We Need Term Limits – Help Lott Understand Metro Cards

Kennedy, Byrd, Stevens, Lott. Those are just some names from inside the beltway that are familiar to households across the country. They are generally not known for what they have done to preserve, protect and defend the Constitution of the United States. It’s more likely that they’re known for bringing home the bacon, or their extended stay in Washington as congressional leaders.

When these professional politicians leave office, they normally stay around the place and are provided with comfortable high-profile Washington lobbyist gigs. It’s funny how these elitists react to living in the real world. Kennedy has a family fortune to depend on, but could you imagine if he needed to get a real job where he had to contribute to the day-to-day operations of a business?

Malkin has a post about Trent Lott’s introduction to the real world, he hasn’t been in the real world for more than 30 years. The Washington Post has more

Former Sen. Trent Lott (R-Miss.) is struggling a bit to adjust to life as a lobbyist.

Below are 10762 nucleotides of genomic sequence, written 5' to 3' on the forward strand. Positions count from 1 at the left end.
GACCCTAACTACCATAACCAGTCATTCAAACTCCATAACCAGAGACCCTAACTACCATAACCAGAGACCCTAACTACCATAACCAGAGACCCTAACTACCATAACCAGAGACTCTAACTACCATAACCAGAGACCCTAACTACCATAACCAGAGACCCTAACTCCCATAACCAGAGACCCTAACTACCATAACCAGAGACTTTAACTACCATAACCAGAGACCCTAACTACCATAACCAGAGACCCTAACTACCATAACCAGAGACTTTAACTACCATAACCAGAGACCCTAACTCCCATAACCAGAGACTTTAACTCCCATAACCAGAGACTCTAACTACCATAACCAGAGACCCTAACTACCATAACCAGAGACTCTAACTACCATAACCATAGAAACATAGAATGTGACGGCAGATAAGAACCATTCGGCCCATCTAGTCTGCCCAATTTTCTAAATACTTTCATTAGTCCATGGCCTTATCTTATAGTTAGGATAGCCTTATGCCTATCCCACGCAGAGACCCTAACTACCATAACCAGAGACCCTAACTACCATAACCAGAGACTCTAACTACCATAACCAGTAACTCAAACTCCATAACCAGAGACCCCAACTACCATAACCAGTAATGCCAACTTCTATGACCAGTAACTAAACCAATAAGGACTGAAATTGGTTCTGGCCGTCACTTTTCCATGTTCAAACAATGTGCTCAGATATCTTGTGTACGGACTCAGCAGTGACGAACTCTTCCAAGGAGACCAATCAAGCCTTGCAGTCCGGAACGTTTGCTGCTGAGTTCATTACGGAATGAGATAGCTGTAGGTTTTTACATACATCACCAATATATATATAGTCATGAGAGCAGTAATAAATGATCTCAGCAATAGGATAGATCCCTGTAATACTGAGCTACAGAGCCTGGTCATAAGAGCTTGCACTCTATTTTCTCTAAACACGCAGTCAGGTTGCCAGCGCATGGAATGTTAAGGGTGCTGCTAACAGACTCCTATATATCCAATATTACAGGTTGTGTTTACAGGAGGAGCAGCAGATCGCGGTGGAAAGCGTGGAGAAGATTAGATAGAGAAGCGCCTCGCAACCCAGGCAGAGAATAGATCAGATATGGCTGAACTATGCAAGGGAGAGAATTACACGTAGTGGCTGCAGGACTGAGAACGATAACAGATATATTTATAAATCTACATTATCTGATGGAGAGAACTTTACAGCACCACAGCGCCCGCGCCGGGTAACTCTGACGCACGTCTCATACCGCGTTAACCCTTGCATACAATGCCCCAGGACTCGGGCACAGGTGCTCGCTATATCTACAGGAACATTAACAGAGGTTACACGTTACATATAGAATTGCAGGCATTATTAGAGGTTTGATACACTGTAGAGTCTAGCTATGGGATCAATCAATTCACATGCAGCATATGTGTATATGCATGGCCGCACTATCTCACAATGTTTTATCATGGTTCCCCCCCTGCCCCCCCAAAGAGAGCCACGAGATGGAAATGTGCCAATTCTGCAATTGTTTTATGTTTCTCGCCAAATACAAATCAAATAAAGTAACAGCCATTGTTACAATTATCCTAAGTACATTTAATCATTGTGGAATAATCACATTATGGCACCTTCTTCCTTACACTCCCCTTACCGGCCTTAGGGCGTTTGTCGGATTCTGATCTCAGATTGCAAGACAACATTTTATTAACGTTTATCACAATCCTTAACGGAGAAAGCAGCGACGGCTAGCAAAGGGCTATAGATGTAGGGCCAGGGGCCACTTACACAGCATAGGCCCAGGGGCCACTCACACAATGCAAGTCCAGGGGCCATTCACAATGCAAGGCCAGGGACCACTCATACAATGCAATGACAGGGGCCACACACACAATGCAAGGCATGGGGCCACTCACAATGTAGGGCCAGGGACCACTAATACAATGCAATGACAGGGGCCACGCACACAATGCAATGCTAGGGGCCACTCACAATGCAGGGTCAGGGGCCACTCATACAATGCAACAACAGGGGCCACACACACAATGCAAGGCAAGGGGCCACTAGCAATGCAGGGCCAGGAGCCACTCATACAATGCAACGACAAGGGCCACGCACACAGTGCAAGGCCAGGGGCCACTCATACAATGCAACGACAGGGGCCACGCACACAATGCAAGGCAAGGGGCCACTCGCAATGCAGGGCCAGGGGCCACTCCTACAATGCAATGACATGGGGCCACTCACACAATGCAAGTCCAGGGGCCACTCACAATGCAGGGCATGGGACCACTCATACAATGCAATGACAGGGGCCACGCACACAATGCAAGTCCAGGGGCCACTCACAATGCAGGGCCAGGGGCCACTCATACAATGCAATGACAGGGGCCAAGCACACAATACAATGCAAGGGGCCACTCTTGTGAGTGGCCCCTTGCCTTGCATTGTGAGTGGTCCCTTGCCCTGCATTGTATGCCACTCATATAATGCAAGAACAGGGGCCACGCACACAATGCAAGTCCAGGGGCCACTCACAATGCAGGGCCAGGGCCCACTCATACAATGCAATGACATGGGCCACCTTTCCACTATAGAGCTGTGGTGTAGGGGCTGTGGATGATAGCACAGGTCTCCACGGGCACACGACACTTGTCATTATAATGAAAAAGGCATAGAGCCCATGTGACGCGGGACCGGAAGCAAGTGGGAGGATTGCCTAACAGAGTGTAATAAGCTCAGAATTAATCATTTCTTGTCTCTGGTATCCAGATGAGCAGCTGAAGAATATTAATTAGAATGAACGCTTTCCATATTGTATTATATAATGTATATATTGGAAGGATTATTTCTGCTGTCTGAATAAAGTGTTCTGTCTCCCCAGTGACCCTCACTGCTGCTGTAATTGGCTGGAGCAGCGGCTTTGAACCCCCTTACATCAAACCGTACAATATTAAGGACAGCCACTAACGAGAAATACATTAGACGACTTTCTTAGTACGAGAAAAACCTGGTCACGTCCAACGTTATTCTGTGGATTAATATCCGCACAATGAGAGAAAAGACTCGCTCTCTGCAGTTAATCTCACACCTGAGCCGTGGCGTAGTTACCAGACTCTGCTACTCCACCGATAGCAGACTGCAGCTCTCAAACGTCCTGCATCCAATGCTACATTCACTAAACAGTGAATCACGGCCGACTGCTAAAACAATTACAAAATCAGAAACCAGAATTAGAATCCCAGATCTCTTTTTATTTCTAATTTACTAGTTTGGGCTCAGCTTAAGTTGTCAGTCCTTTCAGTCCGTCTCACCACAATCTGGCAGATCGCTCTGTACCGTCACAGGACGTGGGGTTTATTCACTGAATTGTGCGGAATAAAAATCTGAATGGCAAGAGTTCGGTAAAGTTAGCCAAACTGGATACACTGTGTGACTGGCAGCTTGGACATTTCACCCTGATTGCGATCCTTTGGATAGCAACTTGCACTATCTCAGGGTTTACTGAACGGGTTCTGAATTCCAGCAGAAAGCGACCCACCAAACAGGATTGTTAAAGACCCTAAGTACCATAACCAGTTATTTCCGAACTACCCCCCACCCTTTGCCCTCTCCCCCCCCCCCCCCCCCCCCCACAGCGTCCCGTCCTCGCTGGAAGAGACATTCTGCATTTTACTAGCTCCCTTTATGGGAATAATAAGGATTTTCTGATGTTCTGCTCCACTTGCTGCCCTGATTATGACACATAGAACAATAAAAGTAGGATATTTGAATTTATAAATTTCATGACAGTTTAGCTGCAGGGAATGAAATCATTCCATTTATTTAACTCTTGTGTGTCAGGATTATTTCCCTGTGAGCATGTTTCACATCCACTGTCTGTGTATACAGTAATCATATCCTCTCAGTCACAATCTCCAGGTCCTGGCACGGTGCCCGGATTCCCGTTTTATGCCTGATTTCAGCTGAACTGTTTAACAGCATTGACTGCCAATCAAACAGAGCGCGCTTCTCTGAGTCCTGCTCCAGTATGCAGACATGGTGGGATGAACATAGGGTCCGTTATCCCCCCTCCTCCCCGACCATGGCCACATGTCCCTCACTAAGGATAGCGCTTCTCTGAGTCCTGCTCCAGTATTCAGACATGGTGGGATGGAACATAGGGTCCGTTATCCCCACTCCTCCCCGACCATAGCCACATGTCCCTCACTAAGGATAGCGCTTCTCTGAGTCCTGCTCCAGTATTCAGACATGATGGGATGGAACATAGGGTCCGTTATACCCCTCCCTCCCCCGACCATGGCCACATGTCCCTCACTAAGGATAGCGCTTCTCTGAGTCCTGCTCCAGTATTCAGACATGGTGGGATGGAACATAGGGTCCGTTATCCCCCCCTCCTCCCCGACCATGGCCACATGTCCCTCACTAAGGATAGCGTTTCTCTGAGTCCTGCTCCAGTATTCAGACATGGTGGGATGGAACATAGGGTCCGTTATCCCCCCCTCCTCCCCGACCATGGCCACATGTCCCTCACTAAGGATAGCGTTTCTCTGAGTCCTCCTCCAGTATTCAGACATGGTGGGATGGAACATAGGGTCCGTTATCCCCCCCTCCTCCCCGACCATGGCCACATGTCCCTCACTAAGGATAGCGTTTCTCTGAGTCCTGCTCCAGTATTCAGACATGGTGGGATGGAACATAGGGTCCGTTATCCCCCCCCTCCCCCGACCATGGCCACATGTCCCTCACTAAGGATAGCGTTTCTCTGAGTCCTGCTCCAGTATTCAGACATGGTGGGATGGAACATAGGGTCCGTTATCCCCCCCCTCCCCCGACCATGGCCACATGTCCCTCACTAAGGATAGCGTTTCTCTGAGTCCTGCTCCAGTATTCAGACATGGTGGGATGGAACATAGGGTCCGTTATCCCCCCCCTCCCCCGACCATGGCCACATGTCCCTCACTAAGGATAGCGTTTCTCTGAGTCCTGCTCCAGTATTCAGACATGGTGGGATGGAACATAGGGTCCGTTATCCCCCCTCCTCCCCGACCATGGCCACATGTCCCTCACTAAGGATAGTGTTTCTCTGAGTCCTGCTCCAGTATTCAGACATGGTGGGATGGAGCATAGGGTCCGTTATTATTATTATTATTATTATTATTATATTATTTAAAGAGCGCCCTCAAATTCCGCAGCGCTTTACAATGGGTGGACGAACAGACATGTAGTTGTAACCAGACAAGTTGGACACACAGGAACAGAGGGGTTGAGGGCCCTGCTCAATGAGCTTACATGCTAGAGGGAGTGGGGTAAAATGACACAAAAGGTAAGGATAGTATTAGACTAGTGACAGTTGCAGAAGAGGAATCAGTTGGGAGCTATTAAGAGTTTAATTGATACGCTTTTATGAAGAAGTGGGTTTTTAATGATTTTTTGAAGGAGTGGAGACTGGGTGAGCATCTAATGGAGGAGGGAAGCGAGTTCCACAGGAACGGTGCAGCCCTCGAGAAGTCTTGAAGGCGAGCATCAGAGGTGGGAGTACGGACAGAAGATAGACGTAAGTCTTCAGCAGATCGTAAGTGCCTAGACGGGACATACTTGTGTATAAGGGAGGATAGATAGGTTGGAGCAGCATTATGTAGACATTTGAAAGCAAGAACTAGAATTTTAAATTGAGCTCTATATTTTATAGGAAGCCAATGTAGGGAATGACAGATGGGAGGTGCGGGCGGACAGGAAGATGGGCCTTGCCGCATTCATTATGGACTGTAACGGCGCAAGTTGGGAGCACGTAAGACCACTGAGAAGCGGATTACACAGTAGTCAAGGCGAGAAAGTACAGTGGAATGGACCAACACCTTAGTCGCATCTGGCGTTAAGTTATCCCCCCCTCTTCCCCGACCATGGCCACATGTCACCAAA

“I took the Metro for the first time,” Lott told the Sleuth Thursday afternoon in the makeup room of MSNBC, where he and his new lobbying partner, former Sen. John Breaux (D-La.), were fixin (as Lott says) to do a TV segment.

“He’s been standing in front of his house waiting for his car and driver,” laughed Breaux from the makeup chair, adding with a tinge of a low-country twang, “He’s learning how to hail a cab.” (Read: HAY-ul a cab.)

Life in the private sector isn’t as cushy as Lott thought it would be. No more free lunches, no more taxpayer-funded car and driver, no more overprotective press secretary guarding him from the pesky media.

Lott says he doesn’t drive. He doesn’t own a car. Usually, he walks. One day, he says, he walked the 30 or so blocks from his downtown office on 14th Street Northwest to his home in Southeast Washington on Capitol Hill.

This is not a laughing matter. This is exactly what causes serious issues in management of the federal government. We need term limits for Washington legislatures right now.

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